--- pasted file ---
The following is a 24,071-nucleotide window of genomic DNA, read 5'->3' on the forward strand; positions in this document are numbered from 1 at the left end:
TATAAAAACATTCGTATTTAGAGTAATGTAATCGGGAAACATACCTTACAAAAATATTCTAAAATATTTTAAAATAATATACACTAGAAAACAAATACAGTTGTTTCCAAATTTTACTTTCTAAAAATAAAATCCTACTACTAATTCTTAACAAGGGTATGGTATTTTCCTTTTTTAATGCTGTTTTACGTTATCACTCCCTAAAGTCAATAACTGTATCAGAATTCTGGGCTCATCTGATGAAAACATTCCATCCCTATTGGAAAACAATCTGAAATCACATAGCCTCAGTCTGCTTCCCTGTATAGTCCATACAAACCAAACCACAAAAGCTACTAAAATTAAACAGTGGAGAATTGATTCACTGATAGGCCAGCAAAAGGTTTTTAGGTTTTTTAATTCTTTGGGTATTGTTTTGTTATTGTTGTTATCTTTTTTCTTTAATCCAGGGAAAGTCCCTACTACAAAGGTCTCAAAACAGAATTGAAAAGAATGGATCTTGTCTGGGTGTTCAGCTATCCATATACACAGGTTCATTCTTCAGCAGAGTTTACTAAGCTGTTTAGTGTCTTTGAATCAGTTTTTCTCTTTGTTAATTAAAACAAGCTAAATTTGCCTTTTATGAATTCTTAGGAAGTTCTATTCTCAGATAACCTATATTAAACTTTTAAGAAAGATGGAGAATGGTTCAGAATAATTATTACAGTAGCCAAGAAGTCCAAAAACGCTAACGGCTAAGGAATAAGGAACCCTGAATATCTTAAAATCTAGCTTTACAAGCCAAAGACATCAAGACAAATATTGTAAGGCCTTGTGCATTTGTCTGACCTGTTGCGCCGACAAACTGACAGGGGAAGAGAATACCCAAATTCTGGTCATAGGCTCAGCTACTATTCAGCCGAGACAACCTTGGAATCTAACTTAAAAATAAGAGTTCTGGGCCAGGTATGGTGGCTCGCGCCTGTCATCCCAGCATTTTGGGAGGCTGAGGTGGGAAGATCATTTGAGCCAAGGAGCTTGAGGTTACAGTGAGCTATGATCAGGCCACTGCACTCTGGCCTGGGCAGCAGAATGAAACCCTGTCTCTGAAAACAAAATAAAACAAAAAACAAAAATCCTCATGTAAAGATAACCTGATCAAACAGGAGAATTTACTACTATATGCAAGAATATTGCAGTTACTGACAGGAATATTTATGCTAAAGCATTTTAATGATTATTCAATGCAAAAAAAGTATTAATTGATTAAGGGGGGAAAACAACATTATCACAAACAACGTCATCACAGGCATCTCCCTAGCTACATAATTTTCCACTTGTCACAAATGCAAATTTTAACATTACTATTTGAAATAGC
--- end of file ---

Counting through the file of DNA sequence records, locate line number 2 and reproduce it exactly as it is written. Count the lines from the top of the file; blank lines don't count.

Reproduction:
TATAAAAACATTCGTATTTAGAGTAATGTAATCGGGAAACATACCTTACAAAAATATTCTAAAATATTTTAAAATAATATACACTAGAAAACAAATACAGTTGTTTCCAAATTTTACTTTCTAAAAATAAAATCCTACTACTAATTCTTAACAAGGGTATGGTATTTTCCTTTTTTAATGCTGTTTTACGTTATCACTCCCTAAAGTCAATAACTGTATCAGAATTCTGGGCTCATCTGATGAAAACATTCCATCCCTATTGGAAAACAATCTGAAATCACATAGCCTCAGTCTGCTTCCCTGTATAGTCCATACAAACCAAACCACAAAAGCTACTAAAATTAAACAGTGGAGAATTGATTCACTGATAGGCCAGCAAAAGGTTTTTAGGTTTTTTAATTCTTTGGGTATTGTTTTGTTATTGTTGTTATCTTTTTTCTTTAATCCAGGGAAAGTCCCTACTACAAAGGTCTCAAAACAGAATTGAAAAGAATGGATCTTGTCTGGGTGTTCAGCTATCCATATACACAGGTTCATTCTTCAGCAGAGTTTACTAAGCTGTTTAGTGTCTTTGAATCAGTTTTTCTCTTTGTTAATTAAAACAAGCTAAATTTGCCTTTTATGAATTCTTAGGAAGTTCTATTCTCAGATAACCTATATTAAACTTTTAAGAAAGATGGAGAATGGTTCAGAATAATTATTACAGTAGCCAAGAAGTCCAAAAACGCTAACGGCTAAGGAATAAGGAACCCTGAATATCTTAAAATCTAGCTTTACAAGCCAAAGACATCAAGACAAATATTGTAAGGCCTTGTGCATTTGTCTGACCTGTTGCGCCGACAAACTGACAGGGGAAGAGAATACCCAAATTCTGGTCATAGGCTCAGCTACTATTCAGCCGAGACAACCTTGGAATCTAACTTAAAAATAAGAGTTCTGGGCCAGGTATGGTGGCTCGCGCCTGTCATCCCAGCATTTTGGGAGGCTGAGGTGGGAAGATCATTTGAGCCAAGGAGCTTGAGGTTACAGTGAGCTATGATCAGGCCACTGCACTCTGGCCTGGGCAGCAGAATGAAACCCTGTCTCTGAAAACAAAATAAAACAAAAAACAAAAATCCTCATGTAAAGATAACCTGATCAAACAGGAGAATTTACTACTATATGCAAGAATATTGCAGTTACTGACAGGAATATTTATGCTAAAGCATTTTAATGATTATTCAATGCAAAAAAAGTATTAATTGATTAAGGGGGGAAAACAACATTATCACAAACAACGTCATCACAGGCATCTCCCTAGCTACATAATTTTCCACTTGTCACAAATGCAAATTTTAACATTACTATTTGAAATAGC